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Lockdown Movie Musts: 1960s Creature Features (...But Made By British People)

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(L-R) 'The Curse of the Mummy's Tomb' (1964); 'The Brides of Dracula' (1960); 'The Curse of the Werewolf' (1961).

Welcome to week seven of Lockdown Movie Musts! Featuring weird subgenres of yore that’ll make you go, “Hey. At least a 3,000-year-old dude isn’t trying to make out with me right now.”

This week, we’re crawling through caves, humping in dungeons and howling at the moon with 1960s creature features! … Only they’re all super low-budget and uncomfortably British, on account of my childhood being both of those things.

That’s right! I have reached that point in shelter-in-place where I’ve started revisiting Childhood Things in order to feel better. And unfortunately for you, I spent a sizable portion of my first decade on the planet watching “Hammer Horrors”—schlocky creature features made by Hammer Film Productions in ’50s, ’60s and ’70s England. Come along for the ride, won’t you? It’s very bumpy and includes some terrible sound effects. Just like the BART tunnel between Embarcadero and West Oakland. (In case the absence of regularly experiencing that is a void you need filling.)

Given the time and the place, we might as well start with the movie with the worst bat PR: 1960’s The Brides of Dracula. At its core, this movie is essentially a manual detailing the worst possible decisions you could ever make as a lone female traveler.

Here are some of the ones that our “heroine” Marianne makes:

  1. Accepting the offer of free room and board from a mysterious old lady who lives in a castle and looks like “Mom” from Futurama.
  2. Assisting the escape of an imprisoned maniac from the castle, on the grounds that he’s a bit of a hottie.
  3. Leaving her worldly belongings behind at the castle, while she goes off to her new teaching job at the local girls’ school. (Don’t you need clean underwear, Marianne?)
  4. Agreeing to marry the maniac after 10 minutes of knowing him, even though both “Mom” and a babe from the local village die within 24 hours of him getting out. (Change your underwear, Marianne!)
  5. Never ever taking any responsibility at all for indirectly causing the deaths of at least three people. (Maybe you don’t deserve clean underwear, Marianne!)

Don’t get me started on Peter Cushing’s Van Helsing, a vampire-hunter who stops chasing vampires the second old ladies stand in the way, or women faint in the vicinity. A “hero” who tells sick women he’s a doctor, despite having zero medical qualifications. A guy who desperately needs a crucifix to do his job, but never carries a spare. (You’ve got, like, eight pockets bro!)


Best we move swiftly on to 1961’s The Curse of the Werewolf. A movie that answers that age-old question: What happens if a “beggar” who’s been in prison for 15 years rapes a mute woman who then gives birth to the resulting infant on Christmas Day? The answer of course is that the child turns into a werewolf who can only be cured by the love of a good woman. (Talk about emotional labor, ladies!)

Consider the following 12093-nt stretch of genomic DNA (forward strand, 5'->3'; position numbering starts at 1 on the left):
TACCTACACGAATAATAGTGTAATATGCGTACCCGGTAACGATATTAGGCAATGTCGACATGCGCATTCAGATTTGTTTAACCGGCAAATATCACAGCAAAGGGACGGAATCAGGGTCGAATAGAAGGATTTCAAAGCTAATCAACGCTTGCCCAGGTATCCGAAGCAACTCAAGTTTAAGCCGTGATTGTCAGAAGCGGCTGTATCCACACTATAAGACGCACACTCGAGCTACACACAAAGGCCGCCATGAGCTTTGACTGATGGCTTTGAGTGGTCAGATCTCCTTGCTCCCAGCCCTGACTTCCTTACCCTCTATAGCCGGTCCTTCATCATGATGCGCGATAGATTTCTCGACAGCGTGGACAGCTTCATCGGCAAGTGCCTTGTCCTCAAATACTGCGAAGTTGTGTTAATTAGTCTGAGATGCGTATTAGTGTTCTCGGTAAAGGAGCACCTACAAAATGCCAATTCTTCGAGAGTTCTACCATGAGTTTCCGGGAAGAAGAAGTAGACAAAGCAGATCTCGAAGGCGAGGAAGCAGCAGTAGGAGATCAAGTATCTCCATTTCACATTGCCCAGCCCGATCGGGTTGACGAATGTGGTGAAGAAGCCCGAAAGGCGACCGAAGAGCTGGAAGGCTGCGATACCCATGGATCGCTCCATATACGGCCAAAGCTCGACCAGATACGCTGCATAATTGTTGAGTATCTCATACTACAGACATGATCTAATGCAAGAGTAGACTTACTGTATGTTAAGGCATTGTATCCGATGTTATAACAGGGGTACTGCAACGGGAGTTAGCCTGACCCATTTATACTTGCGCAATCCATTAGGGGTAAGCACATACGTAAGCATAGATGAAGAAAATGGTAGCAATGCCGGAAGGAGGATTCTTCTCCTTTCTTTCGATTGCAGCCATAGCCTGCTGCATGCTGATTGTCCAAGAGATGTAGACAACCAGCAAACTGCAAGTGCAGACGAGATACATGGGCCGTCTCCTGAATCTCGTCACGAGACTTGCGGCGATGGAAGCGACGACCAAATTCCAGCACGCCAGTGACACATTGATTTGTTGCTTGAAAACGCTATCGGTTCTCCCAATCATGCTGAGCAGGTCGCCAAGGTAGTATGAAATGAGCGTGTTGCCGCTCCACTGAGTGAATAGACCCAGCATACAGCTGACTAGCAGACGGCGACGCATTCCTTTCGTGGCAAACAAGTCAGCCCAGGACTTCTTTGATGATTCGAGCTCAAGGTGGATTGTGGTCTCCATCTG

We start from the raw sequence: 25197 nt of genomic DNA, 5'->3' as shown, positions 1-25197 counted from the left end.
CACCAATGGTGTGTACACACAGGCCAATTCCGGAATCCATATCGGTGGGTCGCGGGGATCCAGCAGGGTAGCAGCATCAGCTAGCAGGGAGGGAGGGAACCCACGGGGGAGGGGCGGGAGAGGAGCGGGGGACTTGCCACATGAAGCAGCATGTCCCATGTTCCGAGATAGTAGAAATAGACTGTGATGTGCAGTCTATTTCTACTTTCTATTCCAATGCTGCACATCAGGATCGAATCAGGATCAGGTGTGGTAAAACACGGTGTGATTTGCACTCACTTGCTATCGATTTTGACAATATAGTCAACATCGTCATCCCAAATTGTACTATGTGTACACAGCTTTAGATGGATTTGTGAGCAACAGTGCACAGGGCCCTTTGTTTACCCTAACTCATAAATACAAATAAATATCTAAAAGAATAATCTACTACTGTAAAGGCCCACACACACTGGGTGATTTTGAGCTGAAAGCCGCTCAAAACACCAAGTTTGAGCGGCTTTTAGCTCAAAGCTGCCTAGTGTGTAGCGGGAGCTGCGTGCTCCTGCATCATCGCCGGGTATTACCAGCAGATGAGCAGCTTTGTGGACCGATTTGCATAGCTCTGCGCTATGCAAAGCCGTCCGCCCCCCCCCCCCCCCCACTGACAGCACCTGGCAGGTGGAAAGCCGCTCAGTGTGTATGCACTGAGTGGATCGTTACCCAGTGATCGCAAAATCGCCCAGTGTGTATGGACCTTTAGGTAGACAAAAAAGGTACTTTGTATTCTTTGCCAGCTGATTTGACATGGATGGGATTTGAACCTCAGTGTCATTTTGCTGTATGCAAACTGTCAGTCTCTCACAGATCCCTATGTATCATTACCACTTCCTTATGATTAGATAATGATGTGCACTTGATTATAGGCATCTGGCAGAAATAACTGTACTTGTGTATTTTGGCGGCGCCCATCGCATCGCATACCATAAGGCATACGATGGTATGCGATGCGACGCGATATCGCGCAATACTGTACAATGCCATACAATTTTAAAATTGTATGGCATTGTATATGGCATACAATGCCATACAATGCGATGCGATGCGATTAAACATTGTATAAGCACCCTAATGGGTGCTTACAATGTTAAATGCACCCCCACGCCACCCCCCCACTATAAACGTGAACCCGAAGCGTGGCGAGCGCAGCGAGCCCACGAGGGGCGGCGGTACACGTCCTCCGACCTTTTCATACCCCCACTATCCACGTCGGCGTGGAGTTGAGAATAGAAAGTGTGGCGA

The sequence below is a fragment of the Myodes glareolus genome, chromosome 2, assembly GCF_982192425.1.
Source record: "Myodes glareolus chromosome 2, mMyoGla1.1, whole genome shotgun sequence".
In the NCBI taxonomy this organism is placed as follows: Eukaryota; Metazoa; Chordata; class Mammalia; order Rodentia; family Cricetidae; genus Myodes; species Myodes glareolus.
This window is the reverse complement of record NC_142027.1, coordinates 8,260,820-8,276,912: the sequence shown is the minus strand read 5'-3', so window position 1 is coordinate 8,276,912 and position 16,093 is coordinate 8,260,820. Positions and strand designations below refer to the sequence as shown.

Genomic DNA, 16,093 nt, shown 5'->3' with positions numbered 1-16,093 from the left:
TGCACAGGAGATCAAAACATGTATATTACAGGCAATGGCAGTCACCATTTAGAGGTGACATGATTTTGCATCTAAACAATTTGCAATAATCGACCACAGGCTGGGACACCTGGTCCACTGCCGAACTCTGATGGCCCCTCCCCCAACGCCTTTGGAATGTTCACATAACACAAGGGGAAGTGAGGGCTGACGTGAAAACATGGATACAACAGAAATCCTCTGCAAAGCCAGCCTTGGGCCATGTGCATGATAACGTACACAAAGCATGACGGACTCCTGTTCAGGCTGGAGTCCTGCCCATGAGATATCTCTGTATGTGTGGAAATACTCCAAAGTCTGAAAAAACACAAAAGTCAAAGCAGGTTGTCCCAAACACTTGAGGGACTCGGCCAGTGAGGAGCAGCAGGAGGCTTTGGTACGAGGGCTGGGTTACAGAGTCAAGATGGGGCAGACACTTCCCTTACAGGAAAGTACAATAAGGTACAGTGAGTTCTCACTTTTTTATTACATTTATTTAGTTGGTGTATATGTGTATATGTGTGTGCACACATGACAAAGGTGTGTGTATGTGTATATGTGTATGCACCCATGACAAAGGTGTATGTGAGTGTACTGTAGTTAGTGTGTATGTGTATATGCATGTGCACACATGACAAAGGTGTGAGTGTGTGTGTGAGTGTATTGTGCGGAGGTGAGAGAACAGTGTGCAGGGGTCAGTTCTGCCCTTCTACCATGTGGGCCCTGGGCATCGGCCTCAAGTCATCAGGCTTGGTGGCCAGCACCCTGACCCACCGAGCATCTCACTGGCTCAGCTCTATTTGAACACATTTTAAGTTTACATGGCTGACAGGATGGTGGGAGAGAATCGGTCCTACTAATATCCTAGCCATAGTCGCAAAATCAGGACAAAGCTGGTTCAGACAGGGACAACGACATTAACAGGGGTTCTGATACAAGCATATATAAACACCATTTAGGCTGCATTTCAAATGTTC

For some reason, The Curse of the Werewolf is based in Spain. We know this because all of the very English actors in it are called things like “Pepe” and “Rico” and everyone says the word “señor” a lot. Also, when they go to bars, there is a fair amount of flamenco dancing involved. And you just don’t see that in many pubs in London, so sure. Spain it is!

You might be surprised to find out then, that The Curse of the Werewolf lets Spain off easy compared to the variety of nations flagrantly stereotyped in 1964’s The Curse of the Mummy’s Tomb. This is a film in which French women are unfaithful hussies, the English working classes all call everyone “Guv’na!” and Americans are money-grabbing loudmouths who talk about “sarsaparilla” and (oh, dear God) “cotton pickin’.”

Worst of all, 99% of the Middle Eastern characters in this film are played by white dudes and—I cannot complain about this enough—some of them are wearing bronzer. In case the brownface isn’t enough to convince you that this movie is racist, two of the four black people who appear here play statues. Actual, guarding-a-tomb, supposed-to-be-marble, statues.

So yeah, The Curse of the Mummy’s Tomb is even more problematic than all of Scarlett Johansson’s 2019 interviews combined—and that is saying a lot. No one comes out of this thing looking good, but as a vehicle for forgetting about the pandemic and yelling at your TV? Highly effective.

Here are some other things in The Curse of the Mummy’s Tomb that are worthy of a “WTF?”:

  • Superficial stab wounds that cause instant death.
  • Hands that can be cut off in one swift motion using teeny-tiny daggers.
  • Ancient artifacts that are built out of Styrofoam and/or papier mâché.
  • The fact that the mummy is bulletproof.
  • The fact that the mummy can be immediately stopped if you dangle the right necklace—or lady!—in front of him.
  • The fact that the mummy has a penchant for destroying really nice window dressings. (Rude!)
  • The fact that any time anyone says anything dramatic, the whole cast stops and does what Joey from Friends once memorably called “Smell the fart acting.”

Even 6-year-old me knew these movies were incredibly silly, but I had not realized how much unintentional comedy gold was in them until now. So until next week, stay safer than all of the idiots in these movies, and keep sheltering.

For other Lockdown Movie Musts, click here

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